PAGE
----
Sanford-Burnham Gift Will Expedite Institution's 10-Year Strategic Vision

Aug 12, 2015 at 04:11 pm by Staff

In June, Sanford-Burnham Medical Research Institute (Sanford-Burnham) announced receipt of a $100 million gift from Conrad Prebys, a prominent San Diego developer, philanthropist, and Sanford-Burnham honorary trustee. His gift marks the largest donation ever made by Prebys and will be used to further implement the Institute's 10-year strategic vision to accelerate the delivery of innovative new treatments that will have a tangible impact on improving human health.

"A gift of this magnitude is significant in many ways," said Sanford-Burnham CEO Perry Nisen, MD, PhD. "It enables us to conduct translational research to advance laboratory discoveries and clinic-ready drug candidates further along the development pipeline, progressing toward therapies, preventions, and cures for patients who desperately need them. We're profoundly grateful to Conrad Prebys for this extraordinary gift."

At this time, Prebys' gift will not come to Lake Nona, but to the entire institute. Exact plans for how the funds will be allocated have not yet been made, said

Patrick Bartosch, a spokesperson for the Lake Nona site.

In recognition of Prebys' contribution, Sanford-Burnham will now bear his name, along with the other institute namesakes, T. Denny Sanford and Malin Burnham. Effective June 24, the new name is Sanford Burnham Prebys Medical Discovery Institute (SBP).

"We're honored that Conrad Prebys' name is now part of ours," said Kristiina Vuori, MD, PhD, president of SBP. "He has a longstanding relationship with the institute and believes strongly in our mission. Nearly a decade ago, his first gift helped establish the infrastructure for drug discovery research. Today, Conrad's generosity will take us even further. We're in the golden age of biology, where advances in molecular biology, robotics, imaging, and many other technologies allow us to ask and answer previously impossible questions. Now more than ever, we have the capacity to speed up the process of moving medical research discoveries from bench to bedside."

SBP's plan to form more pharma and clinical partnerships to advance translational research discoveries that will have a tangible impact on human health is critical to philanthropists like Prebys as they consider which organizations to fund.

"When it comes to finding cures, Sanford-Burnham is the engine that will drive innovation," said Prebys. "I've been involved with the excellent researchers at the institute for many, many years. They're the best there is, and that excites me. If, through my support, I can shorten people's suffering, or extend their quality of life, that would give me unlimited pleasure and joy."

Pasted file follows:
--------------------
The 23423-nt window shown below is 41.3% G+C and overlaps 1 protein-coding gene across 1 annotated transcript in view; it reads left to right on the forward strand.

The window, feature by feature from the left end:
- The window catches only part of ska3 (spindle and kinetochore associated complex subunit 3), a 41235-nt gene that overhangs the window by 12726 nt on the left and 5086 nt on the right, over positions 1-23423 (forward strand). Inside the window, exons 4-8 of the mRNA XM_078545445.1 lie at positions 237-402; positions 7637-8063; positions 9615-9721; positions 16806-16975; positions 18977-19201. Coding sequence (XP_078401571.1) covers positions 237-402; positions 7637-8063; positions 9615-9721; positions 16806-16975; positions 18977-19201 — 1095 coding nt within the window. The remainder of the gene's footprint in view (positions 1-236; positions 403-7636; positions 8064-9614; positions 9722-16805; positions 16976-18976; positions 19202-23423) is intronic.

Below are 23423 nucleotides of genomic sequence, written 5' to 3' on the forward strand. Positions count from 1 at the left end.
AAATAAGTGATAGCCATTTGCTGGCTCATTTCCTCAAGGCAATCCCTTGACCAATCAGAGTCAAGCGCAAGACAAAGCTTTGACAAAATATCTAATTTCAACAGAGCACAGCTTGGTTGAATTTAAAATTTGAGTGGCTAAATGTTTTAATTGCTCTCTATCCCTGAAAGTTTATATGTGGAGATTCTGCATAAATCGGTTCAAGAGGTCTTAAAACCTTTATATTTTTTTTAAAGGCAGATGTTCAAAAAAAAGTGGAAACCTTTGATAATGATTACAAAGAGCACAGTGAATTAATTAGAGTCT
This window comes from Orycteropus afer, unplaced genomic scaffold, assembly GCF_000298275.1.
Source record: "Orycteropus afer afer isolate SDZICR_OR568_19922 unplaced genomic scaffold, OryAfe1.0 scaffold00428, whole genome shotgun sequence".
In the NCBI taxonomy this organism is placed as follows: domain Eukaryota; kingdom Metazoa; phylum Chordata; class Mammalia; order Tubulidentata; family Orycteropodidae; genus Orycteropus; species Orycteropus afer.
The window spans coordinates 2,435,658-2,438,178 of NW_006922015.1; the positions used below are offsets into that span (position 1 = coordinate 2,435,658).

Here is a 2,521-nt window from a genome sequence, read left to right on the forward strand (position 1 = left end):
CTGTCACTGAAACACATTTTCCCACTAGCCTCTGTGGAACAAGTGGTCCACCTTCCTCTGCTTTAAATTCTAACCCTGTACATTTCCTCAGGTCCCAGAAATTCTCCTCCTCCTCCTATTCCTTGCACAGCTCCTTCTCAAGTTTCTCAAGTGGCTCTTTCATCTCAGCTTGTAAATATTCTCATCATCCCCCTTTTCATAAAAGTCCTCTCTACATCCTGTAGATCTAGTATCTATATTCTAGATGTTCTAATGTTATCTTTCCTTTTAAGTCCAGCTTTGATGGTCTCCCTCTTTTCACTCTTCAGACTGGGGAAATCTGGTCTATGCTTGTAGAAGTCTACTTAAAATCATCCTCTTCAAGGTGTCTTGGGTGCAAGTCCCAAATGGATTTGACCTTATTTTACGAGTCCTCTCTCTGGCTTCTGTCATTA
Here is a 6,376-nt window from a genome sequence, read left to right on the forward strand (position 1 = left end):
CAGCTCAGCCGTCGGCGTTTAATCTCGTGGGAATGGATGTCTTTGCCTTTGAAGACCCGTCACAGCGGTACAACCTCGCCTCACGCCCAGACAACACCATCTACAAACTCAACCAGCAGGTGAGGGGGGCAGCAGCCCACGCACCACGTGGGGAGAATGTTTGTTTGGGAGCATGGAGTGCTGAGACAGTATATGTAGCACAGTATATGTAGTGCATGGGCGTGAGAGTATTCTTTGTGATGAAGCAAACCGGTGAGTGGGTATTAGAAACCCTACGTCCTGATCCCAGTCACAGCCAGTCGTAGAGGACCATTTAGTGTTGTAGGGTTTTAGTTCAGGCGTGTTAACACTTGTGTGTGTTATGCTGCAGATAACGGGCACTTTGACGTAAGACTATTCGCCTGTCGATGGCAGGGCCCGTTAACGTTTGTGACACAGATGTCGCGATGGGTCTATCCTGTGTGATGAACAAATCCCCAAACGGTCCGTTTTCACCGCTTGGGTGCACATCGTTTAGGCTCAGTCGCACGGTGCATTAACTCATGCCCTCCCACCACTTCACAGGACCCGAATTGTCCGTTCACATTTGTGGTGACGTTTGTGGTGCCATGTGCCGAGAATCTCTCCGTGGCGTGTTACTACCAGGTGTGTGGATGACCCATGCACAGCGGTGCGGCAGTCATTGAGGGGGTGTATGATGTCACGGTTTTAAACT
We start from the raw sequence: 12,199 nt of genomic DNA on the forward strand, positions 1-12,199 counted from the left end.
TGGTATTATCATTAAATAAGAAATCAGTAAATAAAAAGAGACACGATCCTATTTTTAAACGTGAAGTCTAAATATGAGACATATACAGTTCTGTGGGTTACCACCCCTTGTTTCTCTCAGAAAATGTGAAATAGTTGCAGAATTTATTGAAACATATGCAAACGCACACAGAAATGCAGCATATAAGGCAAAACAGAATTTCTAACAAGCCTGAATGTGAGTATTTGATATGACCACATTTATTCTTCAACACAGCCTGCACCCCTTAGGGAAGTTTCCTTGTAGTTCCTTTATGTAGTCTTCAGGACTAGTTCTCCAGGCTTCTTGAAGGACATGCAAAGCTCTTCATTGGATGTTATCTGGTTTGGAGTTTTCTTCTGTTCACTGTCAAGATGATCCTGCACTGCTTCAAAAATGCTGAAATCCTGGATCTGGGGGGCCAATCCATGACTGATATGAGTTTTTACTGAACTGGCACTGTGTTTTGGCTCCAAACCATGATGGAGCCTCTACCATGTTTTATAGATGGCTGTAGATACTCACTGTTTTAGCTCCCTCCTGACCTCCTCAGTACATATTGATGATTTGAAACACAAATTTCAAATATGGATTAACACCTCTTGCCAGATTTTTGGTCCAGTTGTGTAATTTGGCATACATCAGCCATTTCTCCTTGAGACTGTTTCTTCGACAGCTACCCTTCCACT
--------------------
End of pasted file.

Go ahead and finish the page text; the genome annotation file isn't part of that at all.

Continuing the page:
A native of South Bend, Ind., Prebys was raised in a working-class, blue-collar neighborhood, where few aspired to go to college. When he was eight years old, he developed a heart condition and was informed that he would lead a sedentary life. He focused on music as a future career choice.

The turning point in his life involved an inspirational teacher who exposed him to the arts and encouraged him to further his education. He was the first of five brothers to attend and graduate from Indiana University. In 1966, Prebys co-founded Progress Construction and Management Company, a developer of real estate enterprises in California and Texas.

Recognized by The Chronicle of Philanthropy as one of the "25 Most Generous People in America," Prebys has given more than $260 million to a variety of causes since 2005. His generosity has included capital and operating gifts to the Boys and Girls Clubs, San Diego Zoo, Old Globe Theatre, UC San Diego Music Centre, La Jolla Music Society, Scripps Mercy Hospital, Salk Institute, San Diego State University, San Diego Museum of Art, Masterpiece Theater, and SBP.

Prebys previously donated $11 million to the institute, including $10 million in 2009 to support the Conrad Prebys Center for Chemical Genomics.

His investment in the ultra-high-throughput chemical screening center helped establish the drug discovery platform that's critical to Sanford-Burnham's new emphasis on advancing laboratory discoveries to clinical study and gaining commercial interest in Institute assets.

Last year, SBP received a transformative $275 million gift from an anonymous donor. Including the Prebys gift, the institute has received more than $375 million toward a $500 million, 10-year fundraising goal.

Prebys' latest gift will help build sustainability for research and development, and further the institute's work in its focus disease areas of cancer, neuroscience, immunity, and metabolic disorders.

Recognized for its world-class NCI-designated Cancer Center and the Conrad Prebys Center for Chemical Genomics, SBP employs more than 1,100 scientists and staff in La Jolla, Calif., and Lake Nona.


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